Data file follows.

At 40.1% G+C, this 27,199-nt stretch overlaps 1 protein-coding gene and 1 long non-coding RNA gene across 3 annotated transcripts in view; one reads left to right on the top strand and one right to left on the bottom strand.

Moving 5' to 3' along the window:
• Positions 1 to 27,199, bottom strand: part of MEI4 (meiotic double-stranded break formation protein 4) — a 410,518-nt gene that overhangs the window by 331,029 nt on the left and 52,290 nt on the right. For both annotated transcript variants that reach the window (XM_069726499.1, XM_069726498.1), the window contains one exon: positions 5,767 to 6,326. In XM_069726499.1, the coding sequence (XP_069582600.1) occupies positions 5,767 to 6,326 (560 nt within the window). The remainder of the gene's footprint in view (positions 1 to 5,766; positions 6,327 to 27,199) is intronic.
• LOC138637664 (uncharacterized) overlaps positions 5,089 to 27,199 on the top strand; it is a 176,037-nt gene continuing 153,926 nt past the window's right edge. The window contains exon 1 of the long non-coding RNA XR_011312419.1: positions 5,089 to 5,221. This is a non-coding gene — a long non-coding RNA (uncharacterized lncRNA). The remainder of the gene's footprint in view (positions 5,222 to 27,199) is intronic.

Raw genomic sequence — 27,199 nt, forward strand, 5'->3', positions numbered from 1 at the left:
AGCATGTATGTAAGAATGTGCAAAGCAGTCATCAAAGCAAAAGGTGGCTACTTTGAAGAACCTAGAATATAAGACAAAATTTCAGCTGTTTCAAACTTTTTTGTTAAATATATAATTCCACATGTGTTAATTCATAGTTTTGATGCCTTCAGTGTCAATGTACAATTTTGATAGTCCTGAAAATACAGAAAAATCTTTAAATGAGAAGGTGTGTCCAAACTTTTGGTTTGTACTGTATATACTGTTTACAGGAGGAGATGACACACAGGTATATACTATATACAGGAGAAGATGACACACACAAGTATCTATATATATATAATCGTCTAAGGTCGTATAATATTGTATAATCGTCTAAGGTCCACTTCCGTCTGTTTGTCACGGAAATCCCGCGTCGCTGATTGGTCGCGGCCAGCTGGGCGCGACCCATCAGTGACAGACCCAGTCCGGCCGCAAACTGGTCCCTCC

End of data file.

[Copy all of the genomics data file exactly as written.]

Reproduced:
At 40.1% G+C, this 27,199-nt stretch overlaps 1 protein-coding gene and 1 long non-coding RNA gene across 3 annotated transcripts in view; one reads left to right on the top strand and one right to left on the bottom strand.

Moving 5' to 3' along the window:
• Positions 1 to 27,199, bottom strand: part of MEI4 (meiotic double-stranded break formation protein 4) — a 410,518-nt gene that overhangs the window by 331,029 nt on the left and 52,290 nt on the right. For both annotated transcript variants that reach the window (XM_069726499.1, XM_069726498.1), the window contains one exon: positions 5,767 to 6,326. In XM_069726499.1, the coding sequence (XP_069582600.1) occupies positions 5,767 to 6,326 (560 nt within the window). The remainder of the gene's footprint in view (positions 1 to 5,766; positions 6,327 to 27,199) is intronic.
• LOC138637664 (uncharacterized) overlaps positions 5,089 to 27,199 on the top strand; it is a 176,037-nt gene continuing 153,926 nt past the window's right edge. The window contains exon 1 of the long non-coding RNA XR_011312419.1: positions 5,089 to 5,221. This is a non-coding gene — a long non-coding RNA (uncharacterized lncRNA). The remainder of the gene's footprint in view (positions 5,222 to 27,199) is intronic.

Raw genomic sequence — 27,199 nt, forward strand, 5'->3', positions numbered from 1 at the left:
AGCATGTATGTAAGAATGTGCAAAGCAGTCATCAAAGCAAAAGGTGGCTACTTTGAAGAACCTAGAATATAAGACAAAATTTCAGCTGTTTCAAACTTTTTTGTTAAATATATAATTCCACATGTGTTAATTCATAGTTTTGATGCCTTCAGTGTCAATGTACAATTTTGATAGTCCTGAAAATACAGAAAAATCTTTAAATGAGAAGGTGTGTCCAAACTTTTGGTTTGTACTGTATATACTGTTTACAGGAGGAGATGACACACAGGTATATACTATATACAGGAGAAGATGACACACACAAGTATCTATATATATATAATCGTCTAAGGTCGTATAATATTGTATAATCGTCTAAGGTCCACTTCCGTCTGTTTGTCACGGAAATCCCGCGTCGCTGATTGGTCGCGGCCAGCTGGGCGCGACCCATCAGTGACAGACCCAGTCCGGCCGCAAACTGGTCCCTCC